Research sets out the future time trial records and shows that they are likely to get much quicker

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The national men’s time trial records are set to tumble in the next 15 years, according to clever new research.

Start training now and, by 2020, you could be the first man to break the 17:00 minutes barrier for 10 miles, the study says. Stay fit and focused for another decade and you could smash 550 miles in 24 hours.

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Those are some of the predictions for the sport by researchers at Bournemouth University. They crunched all the records listed since 1930 by Cycling Time Trials, the sport’s governing body in England and Wales, to identify clear trends. They point to a bright future for this venerable British discipline.

“Many other sports are hitting their limits with what can be achieved but this study shows that outdoor time trialling has some legs in it yet,” says Dr Bryce Dyer, Head of Research & Professional Practice and Principal Academic in the Department of Design & Engineering at Bournemouth.

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“What is important is that the study highlights that future growth is possible for time trialling,” says Dyer. “I have an interest in sports performance so this was intended as a fun hobby piece of research bolting together some my interests. It was really a question of ‘what if?’.”


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The elaborate statistical modelling used by the team has generated surprisingly detailed predictions, giving forecasts down to the last second and, for the 12 hour and 24 hour distances, to within a few tens of feet.

They say that, if all goes according to plan, by 2030 the 10 mile record should be just 16:41, with 41:39 for 25 miles, 01:27:50 for 50 miles and 03:03:57 for 100 miles. The 12 hour record will fall to 323.76 and for 24 hours it will be 550.937.

DOWSETT Alex011p

Dowsett is present National TT champion and 10-mile record holder. Photo: Yuzuru Sunada

Dr Dyer laughed when CW asked if he would bet on the predictions being right and explained the difficulties created by time trial events while they were still doing their calculations.

“This study was a nightmare,” says Dyer, “During its preparation, Alex Dowsett broke the 10 miles record – and the 50 mile record later went too. We had to rerun the models several times!”

TT records table Max Glaskin

The same study also goes some way to support claims by vets that time trialling’s golden age ended almost half a century ago. The frequency that records were set between 1950 and 1969 has never been matched, despite a flurry in early 1990s.

Yet, since then, the rate of improvement has been far higher – the margins between the old records and the new has been much bigger. This may be down to the involvement of elite riders such as Chris Boardman, Graeme Obree and Michael Hutchinson.

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Some reckon modern technology, such as aerobars, is responsible for the new records but the study says otherwise. While the record for 25 miles was broken frequently after aerobars were permitted from 1991, “this effect was not witnessed in the 10-mile, 50-mile, 100-mile or 24-h records,” say the authors.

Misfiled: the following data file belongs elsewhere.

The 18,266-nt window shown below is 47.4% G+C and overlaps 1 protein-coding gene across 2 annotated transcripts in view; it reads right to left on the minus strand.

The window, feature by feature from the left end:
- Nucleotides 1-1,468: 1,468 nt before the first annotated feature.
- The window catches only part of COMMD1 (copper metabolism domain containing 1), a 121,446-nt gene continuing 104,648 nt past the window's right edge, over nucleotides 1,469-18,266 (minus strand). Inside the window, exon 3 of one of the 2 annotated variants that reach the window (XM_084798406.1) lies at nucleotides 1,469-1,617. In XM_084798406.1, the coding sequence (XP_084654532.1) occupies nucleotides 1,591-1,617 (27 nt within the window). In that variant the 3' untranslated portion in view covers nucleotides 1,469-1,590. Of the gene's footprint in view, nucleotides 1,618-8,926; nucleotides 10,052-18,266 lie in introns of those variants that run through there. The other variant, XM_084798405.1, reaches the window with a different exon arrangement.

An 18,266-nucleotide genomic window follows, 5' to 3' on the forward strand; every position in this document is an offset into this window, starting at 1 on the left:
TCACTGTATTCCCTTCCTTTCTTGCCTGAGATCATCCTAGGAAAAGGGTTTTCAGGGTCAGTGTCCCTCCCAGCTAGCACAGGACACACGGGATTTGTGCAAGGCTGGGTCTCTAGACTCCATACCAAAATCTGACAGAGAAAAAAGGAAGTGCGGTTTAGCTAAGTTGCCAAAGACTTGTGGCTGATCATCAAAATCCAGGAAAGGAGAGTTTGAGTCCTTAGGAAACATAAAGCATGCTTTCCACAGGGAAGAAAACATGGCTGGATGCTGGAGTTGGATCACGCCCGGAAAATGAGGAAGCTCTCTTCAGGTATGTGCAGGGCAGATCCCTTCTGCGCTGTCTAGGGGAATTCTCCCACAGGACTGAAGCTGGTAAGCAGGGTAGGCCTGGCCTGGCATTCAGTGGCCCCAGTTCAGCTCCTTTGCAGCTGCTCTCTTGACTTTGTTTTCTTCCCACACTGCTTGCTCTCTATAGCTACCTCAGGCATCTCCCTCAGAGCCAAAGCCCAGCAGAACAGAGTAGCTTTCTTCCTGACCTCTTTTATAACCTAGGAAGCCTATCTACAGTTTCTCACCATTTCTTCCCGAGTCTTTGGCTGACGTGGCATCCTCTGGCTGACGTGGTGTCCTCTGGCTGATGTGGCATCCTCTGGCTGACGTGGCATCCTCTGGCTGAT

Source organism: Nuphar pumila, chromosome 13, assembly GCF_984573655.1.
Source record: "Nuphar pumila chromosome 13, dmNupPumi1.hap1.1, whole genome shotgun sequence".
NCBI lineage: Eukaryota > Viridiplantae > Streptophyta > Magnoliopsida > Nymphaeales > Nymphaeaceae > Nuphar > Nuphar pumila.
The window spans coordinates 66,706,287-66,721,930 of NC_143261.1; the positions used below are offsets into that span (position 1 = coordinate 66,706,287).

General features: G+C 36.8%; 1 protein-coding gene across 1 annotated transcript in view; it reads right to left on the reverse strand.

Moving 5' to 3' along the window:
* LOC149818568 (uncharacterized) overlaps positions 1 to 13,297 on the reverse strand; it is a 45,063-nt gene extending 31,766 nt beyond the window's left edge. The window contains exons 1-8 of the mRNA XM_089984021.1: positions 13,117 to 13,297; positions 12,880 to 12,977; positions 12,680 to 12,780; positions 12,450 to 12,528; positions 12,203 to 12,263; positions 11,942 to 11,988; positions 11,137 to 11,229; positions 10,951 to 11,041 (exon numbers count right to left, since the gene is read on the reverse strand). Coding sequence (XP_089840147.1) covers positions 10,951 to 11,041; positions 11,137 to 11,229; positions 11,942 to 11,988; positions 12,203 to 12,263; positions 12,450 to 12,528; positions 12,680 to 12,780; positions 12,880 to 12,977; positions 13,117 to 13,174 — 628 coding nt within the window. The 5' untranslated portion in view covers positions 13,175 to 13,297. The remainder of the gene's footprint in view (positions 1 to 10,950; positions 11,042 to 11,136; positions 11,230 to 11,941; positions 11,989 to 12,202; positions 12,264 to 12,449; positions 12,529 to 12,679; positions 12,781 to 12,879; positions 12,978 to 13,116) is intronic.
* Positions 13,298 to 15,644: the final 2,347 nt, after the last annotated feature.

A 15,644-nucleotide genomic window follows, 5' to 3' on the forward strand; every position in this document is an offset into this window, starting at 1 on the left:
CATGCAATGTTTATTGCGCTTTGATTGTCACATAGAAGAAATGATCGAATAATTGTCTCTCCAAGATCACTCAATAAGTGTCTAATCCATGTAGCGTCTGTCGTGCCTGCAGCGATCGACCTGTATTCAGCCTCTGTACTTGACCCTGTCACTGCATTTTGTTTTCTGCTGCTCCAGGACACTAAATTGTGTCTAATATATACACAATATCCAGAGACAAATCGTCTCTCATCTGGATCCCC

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They suggest that other factors, such as weather, course terrain and the extra drag caused on riders by vehicles on the open road may combine to mitigate any benefits that new technology should confer.

“Whilst this does not mean that technological change is not of value, it does mean that other sociological and environmental effects (such as course design) or when the event is held will be critical if future record progression is to continue,” they conclude.

Dyer says there is potential to apply the same kind of study – called Singular spectrum analysis – could be used to forecast future World Hour Records and the team pursuit, where conditions are much more controlled than on time trials.


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With such a detailed breakdown now in the public domain, it could trigger more bids to set new records. So does that mean the forecasts will be self-fulfilling?

“I don’t think it’s self-fulfilling but it does highlight that aspects beyond the riders control (i.e. favourable course design) is really important if records are to improve further,” says Dyer, whose personal best over 10 miles is 19:24. “The sport might be able to help itself ensure its own progression – if that’s the way the sport should go.”

The study also suggests that, for time trialling to flourish by seeing new records set, more of the long distance events should be organised. “I think our study highlights that the really long distance records are rarely broken, as there are fewer events and less interest, so there is real scope to develop that part of the sport more than the shorter distances,” says Dyer.


Max Glaskin is an award-winning freelance journalist who tweets about cycling and science as @CyclingScience1 and is the author of Cycling Science (published by Frances Lincoln UK, Chicago University Press USA, and seven other languages).

The analysis and forecasting of male cycling time trial records established within England, Wales by Bryce Dyer, Hossein Hassani and Mehran Shadi is published in the Journal of Sports Sciences

  • ian franklin

    This is a really interesting piece of research. It is a shame that other than the odd bit of sensation CW ignores time trial racing in the UK, which off course, is ludicrous.